ArcWatch: Your e-Magazine for GIS News, Views, and Insights

April 2011

Improve Your Community

Map Neighborhood Concerns with ArcGIS Explorer Online

By Mark Romero

Using the new version of ArcGIS Explorer Online, you can quickly and collectively report on community problems in your neighborhood using Citizen Requests templates.

If you want to map and report, for example, a flood or water main break in your community, you can use built-in editing tools in ArcGIS Explorer Online that let you create points on your map showing the locations of the broken main or the flooding.

No GIS software or data is needed to create a visually appealing map that highlights such incidents in your community. Additional tools are also available to mark up and add text to your map. When you're done, you can share it on ArcGIS Online in a variety of ways. It can be e-mailed, posted on a social networking site, or saved in an ArcGIS Online group. These groups can be public or shared by a select organization such as a city.

It's easy to create a map using ArcGIS Explorer Online. All you need is a web browser.

Step 1. Open your favorite web browser, go to ArcGIS Online, and sign in to ArcGIS Online by clicking the Sign In link at the top right of the page. If you don't have an account, you'll need to create one. It's free.

Step 2. Click the Start ArcGIS Explorer Online link to get started.

Step 3. Click the New Map button and search for your address or location in the Find Places box at the top right of the page. You can optionally change the basemap to Imagery or Aerial from the Basemap gallery. It's the tool on the Mapping toolbar next to the Print icon. The Bing Maps Aerial and Imagery basemaps are good options to use for Citizen Requests.

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Use Esri's basemaps or your own.

Step 4. Click the Create Features button button icon on the Mapping toolbar to begin creating a point that represents the broken water main or other incident you want to map. In the new window that appears at the bottom, click the More button to select a new editing template.

Step 5. Select Citizen Requests in the list and click Create Layer.

Add features based on a variety of built-in templates.

A new category for Citizen Requests is added to the Map Contents window.

Use the Map Contents window to pick the feature to map.

Step 6. To add an incident, such as the water main problem, to the map, locate and select one of the features (important to Resolve Soon, Critical Issue, or General Nuisance) from the Citizen Requests template, then click the spot on the map to pinpoint the incident. A symbol will appear that shows the location of the problem. Add additional points that represent other types of incidents if they exist. This could be additional markups or other features from a different built-in template. These include Park Planning, Civic Events, and Recreation.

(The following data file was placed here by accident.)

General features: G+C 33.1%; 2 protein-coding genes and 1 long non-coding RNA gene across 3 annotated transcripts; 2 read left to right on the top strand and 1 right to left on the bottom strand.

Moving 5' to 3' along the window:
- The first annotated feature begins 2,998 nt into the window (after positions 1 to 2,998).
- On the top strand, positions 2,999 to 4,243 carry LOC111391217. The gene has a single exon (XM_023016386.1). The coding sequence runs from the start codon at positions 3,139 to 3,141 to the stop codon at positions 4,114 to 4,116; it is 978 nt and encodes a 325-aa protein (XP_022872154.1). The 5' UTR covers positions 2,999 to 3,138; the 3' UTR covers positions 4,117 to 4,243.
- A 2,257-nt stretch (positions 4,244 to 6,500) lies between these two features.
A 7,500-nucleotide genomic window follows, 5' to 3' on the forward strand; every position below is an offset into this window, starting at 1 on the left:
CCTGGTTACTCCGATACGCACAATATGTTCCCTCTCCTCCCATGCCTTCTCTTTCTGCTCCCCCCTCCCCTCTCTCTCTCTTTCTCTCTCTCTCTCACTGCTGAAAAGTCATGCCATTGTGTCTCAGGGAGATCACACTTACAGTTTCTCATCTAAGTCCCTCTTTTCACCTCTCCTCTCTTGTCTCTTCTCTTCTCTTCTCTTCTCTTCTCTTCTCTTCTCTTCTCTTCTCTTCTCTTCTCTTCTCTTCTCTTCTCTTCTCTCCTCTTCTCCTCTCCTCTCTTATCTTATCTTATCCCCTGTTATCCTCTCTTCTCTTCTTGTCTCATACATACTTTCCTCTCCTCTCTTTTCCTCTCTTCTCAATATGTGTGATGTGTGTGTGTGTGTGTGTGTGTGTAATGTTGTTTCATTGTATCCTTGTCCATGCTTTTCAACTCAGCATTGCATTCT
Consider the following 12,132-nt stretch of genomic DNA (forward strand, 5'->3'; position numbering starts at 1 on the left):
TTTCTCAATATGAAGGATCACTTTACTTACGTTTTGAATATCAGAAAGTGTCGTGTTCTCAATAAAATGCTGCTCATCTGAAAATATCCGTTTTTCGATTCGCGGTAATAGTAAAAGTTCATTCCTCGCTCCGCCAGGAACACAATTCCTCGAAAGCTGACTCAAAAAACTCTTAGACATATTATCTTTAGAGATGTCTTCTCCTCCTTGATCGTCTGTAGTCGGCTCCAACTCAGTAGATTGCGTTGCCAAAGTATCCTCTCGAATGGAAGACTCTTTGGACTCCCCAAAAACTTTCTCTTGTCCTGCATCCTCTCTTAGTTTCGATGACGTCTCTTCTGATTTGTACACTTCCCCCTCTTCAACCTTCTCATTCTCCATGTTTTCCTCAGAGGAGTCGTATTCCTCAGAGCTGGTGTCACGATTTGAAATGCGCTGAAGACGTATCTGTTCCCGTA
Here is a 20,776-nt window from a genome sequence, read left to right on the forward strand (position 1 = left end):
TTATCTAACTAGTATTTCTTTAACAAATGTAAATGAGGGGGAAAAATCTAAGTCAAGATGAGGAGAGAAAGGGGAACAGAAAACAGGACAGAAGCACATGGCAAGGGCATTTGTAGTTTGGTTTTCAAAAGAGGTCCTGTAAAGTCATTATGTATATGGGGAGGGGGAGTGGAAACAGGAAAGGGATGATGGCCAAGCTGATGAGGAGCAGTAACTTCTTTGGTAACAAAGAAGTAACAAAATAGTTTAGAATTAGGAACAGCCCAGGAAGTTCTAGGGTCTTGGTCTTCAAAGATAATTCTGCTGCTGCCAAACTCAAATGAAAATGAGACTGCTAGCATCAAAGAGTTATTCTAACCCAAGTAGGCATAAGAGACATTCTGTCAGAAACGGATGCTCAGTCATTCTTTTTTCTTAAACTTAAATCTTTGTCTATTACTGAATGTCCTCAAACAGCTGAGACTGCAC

Note: If you want to modify the template, click the Organize button at the bottom to add, delete, or modify the incidents.

Step 7. In the map, you can add descriptive content to the incidents with a name, a description, or even a photograph of the problem. If you've taken a picture of the broken water main, for example, you can add that to the pop-up window as long as you've uploaded it to a web album such as Flickr or Picasa. Click the incident in the map. The pop-up window will open. Select Edit, then click Edit Pop-up. From there, you can add a title, tags, a description, and your link to the picture. Click OK. When someone clicks your incident on the map, a pop-up window will appear with the information you added.

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Pop-up windows provide great content and bring the map to life.

Step 8. All that's left to do is save your map and share it with an ArcGIS Online group or the public. Click the Save button and fill out the necessary fields.

Step 9. To share the map, click the Maps button on the Mapping toolbar. At the bottom of the gallery, click the My Maps button, then click the Details link for your newly created map. Click Share. You can copy and paste the link to your map in an e-mail, document, or Instant Message (IM); post it to Facebook or Twitter; or share it with an ArcGIS Online group that your neighborhood or city may have created.

Every saved map has a direct link that can be shared in many ways.

There is much more you can do in the new ArcGIS Explorer Online. To learn more about other tools and functionality, visit the following:

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